Reflections from an ancient newsroom

“Terrorism: Explosions rock New York, D.C.” screamed the Palladium-Item headline on Sept. 11, 2001.

Yes, in those days the Palladium actually captured the day’s breaking news.

It was news that would change the lives of every U.S. citizen forever.

The day had started with the casual 5-minute ride to work. Kids were in school and wife was at her job. As I eased my car into its parking spot, the radio guy interrupted the morning jangle of music with news that a small plane appeared to have hit a tower of the World Trade Center in New York.

By the time I walked into the newsroom, a gaggle of PI employees had surrounded the TV to watch the Trade Center tower smoldering. We stood and watched startled and confused.

What in the hell was happening?

In a few moments, confusion turned to horror. We watched as a second plane cruised through the sky and ripped into the second tower, issuing a huge fireball.

Everyone stopped and the moment was frozen in time. It can’t be. It cannot be. This can’t be happening. It began to sink in. We were under attack and we were watching it live on TV.

People gasped. I might have been one of them.

Everyone watched in total shock. Then we did what journalists often do in these situations. We met.

Bill Church was managing editor. I never liked Bill much and he liked me even less. But this seemed to be a situation he was made for. He began barking orders, delegating where possible, but mostly he took command of the copy desk that was tasked with putting the finishing touches on that day’s paper.

In those days pictures came over the Associated Press wire on a separate machine a few feet from the copy desk. He stationed a copy editor at the machine, who screamed out what pictures were coming across as he tore up the front page and began watching the news wire for updates.

What in the hell was happening?

Church broke only to yell at the jabbering group of staff gathered at the TV to quiet down and get to work. We were drawn to the TV like moths to a flame.

As the morning drifted into afternoon I was tasked with calling the Army Reserve and National Guard centers, the state police and local sheriff’s and police for any news of their status, any updates. I also called Fred Griffin at county emergency management for any news there.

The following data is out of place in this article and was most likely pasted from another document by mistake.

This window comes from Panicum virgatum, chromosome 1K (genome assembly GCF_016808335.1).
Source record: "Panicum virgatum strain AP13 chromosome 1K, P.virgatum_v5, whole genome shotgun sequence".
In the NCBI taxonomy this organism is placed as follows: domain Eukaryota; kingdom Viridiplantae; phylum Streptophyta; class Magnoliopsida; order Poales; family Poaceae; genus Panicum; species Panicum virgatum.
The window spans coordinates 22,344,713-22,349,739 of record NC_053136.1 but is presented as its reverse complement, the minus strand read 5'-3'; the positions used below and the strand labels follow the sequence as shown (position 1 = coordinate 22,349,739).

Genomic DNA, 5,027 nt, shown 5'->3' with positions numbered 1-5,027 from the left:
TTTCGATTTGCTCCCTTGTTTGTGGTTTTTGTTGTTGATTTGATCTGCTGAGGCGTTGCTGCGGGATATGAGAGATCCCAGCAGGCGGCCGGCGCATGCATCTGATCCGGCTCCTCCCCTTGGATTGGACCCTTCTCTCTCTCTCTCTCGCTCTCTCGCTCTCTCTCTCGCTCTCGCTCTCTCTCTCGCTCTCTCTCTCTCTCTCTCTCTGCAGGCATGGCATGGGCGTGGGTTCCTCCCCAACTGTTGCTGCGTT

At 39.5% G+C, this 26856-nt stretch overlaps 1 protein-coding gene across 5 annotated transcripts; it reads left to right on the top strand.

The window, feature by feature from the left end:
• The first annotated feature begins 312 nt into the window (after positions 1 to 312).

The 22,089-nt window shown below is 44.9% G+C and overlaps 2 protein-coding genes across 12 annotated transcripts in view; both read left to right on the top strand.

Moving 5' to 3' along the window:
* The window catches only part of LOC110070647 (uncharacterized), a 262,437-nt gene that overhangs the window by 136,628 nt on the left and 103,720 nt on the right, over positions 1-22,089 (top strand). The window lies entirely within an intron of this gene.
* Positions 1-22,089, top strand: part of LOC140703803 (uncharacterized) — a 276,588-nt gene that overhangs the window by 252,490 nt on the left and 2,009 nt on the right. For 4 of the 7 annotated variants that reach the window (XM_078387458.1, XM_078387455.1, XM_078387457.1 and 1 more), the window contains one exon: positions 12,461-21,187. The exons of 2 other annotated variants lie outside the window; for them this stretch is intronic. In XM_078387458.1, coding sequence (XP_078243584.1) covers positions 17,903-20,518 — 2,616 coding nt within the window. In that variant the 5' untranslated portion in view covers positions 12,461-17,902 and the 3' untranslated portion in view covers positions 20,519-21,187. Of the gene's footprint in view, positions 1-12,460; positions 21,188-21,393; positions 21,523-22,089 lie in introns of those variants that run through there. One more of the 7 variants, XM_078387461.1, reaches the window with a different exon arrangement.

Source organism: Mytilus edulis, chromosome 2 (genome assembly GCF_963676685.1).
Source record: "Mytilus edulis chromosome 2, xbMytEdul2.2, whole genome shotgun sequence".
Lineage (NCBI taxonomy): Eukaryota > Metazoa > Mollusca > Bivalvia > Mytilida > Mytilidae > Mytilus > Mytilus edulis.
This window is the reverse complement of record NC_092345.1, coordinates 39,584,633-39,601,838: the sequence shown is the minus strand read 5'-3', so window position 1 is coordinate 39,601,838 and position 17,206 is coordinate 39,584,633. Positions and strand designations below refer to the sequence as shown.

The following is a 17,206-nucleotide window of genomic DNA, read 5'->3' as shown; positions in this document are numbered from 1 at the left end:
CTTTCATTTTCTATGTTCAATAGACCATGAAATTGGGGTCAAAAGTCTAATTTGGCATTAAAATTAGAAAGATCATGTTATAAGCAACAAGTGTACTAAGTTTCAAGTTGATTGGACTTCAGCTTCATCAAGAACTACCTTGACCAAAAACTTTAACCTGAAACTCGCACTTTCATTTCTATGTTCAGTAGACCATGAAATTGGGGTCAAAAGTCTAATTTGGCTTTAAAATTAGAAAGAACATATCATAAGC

“I know what you know,” he said in his calm, professional manner. “Go back to your TV.”

Later, I trundled off to the American Legion and VFW posts for reaction. Everywhere people were gathered in shock around their TVs.

Many things stick out in my mind from that day but two more clearly than the others. And they both give me chills to this day. First is Pam Isaacson, our education reporter and a native New Yorker, literally in tears as we all watched first the first then the second tower collapse. How many were dead? Five thousand? Ten thousand?

The second is Bob Johnson, our promotions director and an ex-military intelligence man, calmly sitting around the copy desk saying, “There’s only one person in the world who could have done this, Osama Bin Laden.”

The day was manic. There were additional reports of the Pentagon being hit, another plane crashed in Pennsylvania, possible gas and food shortages, planes everywhere being grounded.

What in the hell was happening?

The rest is a blur. Night classes (I was teaching at the time) were cancelled at Indiana University East, Earlham students and faculty joined hands in silent prayer, families with relatives in New York and Washington called frantically for news of their loved ones.

We at the Palladium continued our vigil while trying to find local people to share their thoughts and find contacts of relatives directly touched by the disaster.

We published an extra edition. “Terrorism strikes home,” the headline screamed, followed by a quote from President Bush, “Freedom itself was attacked this morning and I assure you, freedom will be defended.”

Residents expressed shock, anger, fear. Some likened the attack to the Japanese surprise attack on Pearl Harbor that brought us into World War II.

As I drove home that night I saw an absurdly long line of cars waiting to buy gas at 16th and Main. Moments later I heard a frightening sonic boom as (I assumed) Air Force One roared overhead, bringing President Bush back to Washington.

That night, with children tucked safely in bed, my wife and I watched hour after hour of coverage of the attack. We couldn’t turn it off and walk away. Thousands of innocents were dead.

In the days going forward we explained the attack to our children and, in the years since, we have come to terms with the whole tragedy and the wars and ongoing terrorism that has become part of our lives.

We’ve come to terms with a different world. But we’ve never forgotten.

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